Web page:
The three main auction and dealer catalogs containing Buxheim manuscripts are: 1) the 1883 Carl Förster auction catalog, 2) the 1884 Ludwig Rosenthal sales catalog Nr. 40 (XL), and 3) the 1884 or 1885 Ludwig Rosenthal sales catalog Nr. 41 (XLI). The 1883 auction catalog lists 452 manuscripts, Rosenthal XL lists 195, and Rosenthal XLI lists 232, for a combined total of 879 manuscripts. The Rosenthal catalogs do not contain duplicates of each other, but the two sales catalogs do list at least 89 manuscripts that are duplicated in the 1883 auction catalog. This presents us with a total of some 790 unique manuscripts listed in these three catalogs.

Of the 468 manuscripts listed in this website’s manuscript catalog by location, some 142, or roughly a third, can be positively identified with a corresponding entry from the 1883 auction catalog produced by Carl Förster. This leaves a great many of the 452 entries under “Handschriften” in that catalog still unpaired with a currently existing manuscript.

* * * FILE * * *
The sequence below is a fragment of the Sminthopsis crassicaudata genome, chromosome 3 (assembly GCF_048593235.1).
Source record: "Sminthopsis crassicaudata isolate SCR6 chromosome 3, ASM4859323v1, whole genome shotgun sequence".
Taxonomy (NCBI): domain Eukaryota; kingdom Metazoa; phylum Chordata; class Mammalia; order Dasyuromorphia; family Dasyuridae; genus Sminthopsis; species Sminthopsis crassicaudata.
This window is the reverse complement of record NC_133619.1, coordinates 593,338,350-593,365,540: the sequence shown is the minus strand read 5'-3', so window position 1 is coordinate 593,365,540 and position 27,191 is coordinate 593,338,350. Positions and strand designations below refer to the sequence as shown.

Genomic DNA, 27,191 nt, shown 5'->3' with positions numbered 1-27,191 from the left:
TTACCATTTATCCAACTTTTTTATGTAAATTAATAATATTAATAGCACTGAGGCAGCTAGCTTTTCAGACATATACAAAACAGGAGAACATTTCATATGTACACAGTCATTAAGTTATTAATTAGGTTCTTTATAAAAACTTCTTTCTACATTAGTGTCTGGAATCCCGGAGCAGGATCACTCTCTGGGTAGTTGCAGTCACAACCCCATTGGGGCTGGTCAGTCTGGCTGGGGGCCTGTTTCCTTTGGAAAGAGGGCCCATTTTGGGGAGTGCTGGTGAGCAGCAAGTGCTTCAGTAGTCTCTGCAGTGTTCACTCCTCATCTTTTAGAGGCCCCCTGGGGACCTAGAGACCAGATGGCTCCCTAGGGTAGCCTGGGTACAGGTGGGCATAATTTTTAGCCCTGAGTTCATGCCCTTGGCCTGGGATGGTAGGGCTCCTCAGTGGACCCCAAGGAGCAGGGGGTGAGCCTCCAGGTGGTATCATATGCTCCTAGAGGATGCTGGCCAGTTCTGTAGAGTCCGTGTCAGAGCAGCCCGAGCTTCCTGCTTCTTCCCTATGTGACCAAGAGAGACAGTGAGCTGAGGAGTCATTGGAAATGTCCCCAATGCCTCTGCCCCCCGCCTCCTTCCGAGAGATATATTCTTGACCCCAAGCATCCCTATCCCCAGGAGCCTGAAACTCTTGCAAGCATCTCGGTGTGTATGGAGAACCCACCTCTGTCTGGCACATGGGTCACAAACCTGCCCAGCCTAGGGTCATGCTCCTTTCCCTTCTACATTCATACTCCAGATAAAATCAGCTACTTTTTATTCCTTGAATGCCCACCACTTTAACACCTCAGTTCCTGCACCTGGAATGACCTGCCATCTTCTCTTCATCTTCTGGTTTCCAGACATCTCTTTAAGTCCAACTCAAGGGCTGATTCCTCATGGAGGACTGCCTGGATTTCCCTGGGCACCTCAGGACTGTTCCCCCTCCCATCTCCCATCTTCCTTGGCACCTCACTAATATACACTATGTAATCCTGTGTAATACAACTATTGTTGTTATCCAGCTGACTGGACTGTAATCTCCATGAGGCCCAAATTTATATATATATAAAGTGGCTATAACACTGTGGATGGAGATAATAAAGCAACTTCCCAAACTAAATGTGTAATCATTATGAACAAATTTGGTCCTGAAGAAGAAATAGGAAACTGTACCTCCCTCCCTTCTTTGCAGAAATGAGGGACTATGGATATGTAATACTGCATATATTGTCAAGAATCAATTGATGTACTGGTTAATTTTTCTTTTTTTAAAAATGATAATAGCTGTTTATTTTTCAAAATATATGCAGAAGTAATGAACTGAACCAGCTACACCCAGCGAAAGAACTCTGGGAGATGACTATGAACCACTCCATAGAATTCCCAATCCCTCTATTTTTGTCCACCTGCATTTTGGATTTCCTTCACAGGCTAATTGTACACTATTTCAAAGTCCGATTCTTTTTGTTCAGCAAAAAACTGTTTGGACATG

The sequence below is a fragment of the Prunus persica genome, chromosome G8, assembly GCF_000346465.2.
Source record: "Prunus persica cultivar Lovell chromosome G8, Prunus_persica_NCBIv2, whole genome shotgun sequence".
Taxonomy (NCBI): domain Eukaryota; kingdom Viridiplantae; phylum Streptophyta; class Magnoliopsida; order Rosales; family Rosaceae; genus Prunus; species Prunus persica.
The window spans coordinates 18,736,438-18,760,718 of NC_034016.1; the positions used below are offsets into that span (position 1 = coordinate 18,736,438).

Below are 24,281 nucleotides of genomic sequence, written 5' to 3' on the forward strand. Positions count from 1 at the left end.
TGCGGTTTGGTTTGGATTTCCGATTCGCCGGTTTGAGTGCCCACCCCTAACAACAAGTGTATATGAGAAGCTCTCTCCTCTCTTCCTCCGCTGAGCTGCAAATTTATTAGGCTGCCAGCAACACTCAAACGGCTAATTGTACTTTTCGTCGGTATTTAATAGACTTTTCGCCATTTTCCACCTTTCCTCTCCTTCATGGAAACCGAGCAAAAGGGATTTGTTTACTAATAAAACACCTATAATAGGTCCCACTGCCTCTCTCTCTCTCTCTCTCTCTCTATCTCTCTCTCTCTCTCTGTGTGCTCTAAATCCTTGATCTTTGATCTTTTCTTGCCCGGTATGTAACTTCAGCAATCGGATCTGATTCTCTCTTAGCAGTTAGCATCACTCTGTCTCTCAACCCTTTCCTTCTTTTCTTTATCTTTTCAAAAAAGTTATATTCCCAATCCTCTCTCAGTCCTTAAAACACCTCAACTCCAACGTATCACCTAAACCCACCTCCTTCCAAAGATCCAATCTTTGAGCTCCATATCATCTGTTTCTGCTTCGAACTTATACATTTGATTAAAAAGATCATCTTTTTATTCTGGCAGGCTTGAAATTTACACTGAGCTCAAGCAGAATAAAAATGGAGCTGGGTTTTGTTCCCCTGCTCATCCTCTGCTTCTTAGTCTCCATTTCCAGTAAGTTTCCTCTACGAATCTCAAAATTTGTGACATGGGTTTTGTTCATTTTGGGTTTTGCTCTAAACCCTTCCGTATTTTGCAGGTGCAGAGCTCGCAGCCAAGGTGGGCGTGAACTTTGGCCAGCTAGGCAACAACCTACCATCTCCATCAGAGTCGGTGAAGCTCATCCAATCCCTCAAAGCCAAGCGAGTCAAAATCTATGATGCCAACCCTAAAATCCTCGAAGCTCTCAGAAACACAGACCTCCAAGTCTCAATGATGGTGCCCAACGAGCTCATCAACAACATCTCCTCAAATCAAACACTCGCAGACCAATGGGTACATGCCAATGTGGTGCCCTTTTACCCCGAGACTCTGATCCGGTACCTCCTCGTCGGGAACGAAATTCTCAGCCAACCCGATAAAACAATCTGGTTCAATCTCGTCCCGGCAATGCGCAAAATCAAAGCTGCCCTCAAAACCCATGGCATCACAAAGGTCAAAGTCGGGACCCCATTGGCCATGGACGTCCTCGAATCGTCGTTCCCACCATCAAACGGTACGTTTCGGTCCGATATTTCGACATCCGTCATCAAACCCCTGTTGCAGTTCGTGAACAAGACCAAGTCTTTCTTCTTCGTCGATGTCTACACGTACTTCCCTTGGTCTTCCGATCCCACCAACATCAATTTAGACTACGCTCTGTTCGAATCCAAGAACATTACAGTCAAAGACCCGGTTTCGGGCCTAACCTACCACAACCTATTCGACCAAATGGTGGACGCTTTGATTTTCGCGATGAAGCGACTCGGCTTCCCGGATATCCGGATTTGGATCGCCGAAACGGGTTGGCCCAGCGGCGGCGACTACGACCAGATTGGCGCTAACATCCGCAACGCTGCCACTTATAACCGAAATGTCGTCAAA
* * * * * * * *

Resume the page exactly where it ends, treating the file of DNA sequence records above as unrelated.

The Ludwig Rosenthal catalog number XL of 1884, which commemorated 800 years of the founding of the Carthusian order, contains another 195 items identified as Buxheim books (out of 1372 total entries). Of these 195, 88 have so far been identified with extant manuscripts, 107, or somewhat more than half, have not.

Rosenthal’s catalog number XLI, undated but from either 1884 or 1885, contains 232 entries for Buxheim manuscripts, 120 of which can be identified with extant manuscripts and 112 of which cannot.

The following presents the 500+ catalog entries from the auction catalog of 1883 and the Rosenthal catalogs XL and XLI that still do not have an identifiable extant manuscript partner, with the hope that more of these entries can be identified and linked to current manuscripts.

This task is unfortunately made more difficult by the fact that the folio counts of the catalogs are not always accurate, that is they tend to undercount the actual number of folios or pages in a given manuscript. In addition, some of the original manuscripts were dissected before being offered for sale. Finally, we know that a number of manuscripts extant today were not offered for sale in the auction catalog. These were most likely acquired en masse by Ludwig Rosenthal, and many of them appear subsequently in his great 1884 and 1885 antiquarian catalogs.

Both Sigrid Krämer (1989) and Paul Ruf (1932) list a number of auction and dealer catalogs containing Buxheim manuscripts. Some of these can now be identified with located manuscripts, but the current location of around 50 entries cannot. These are shown here under the most recent listing in an auction or dealer catalog.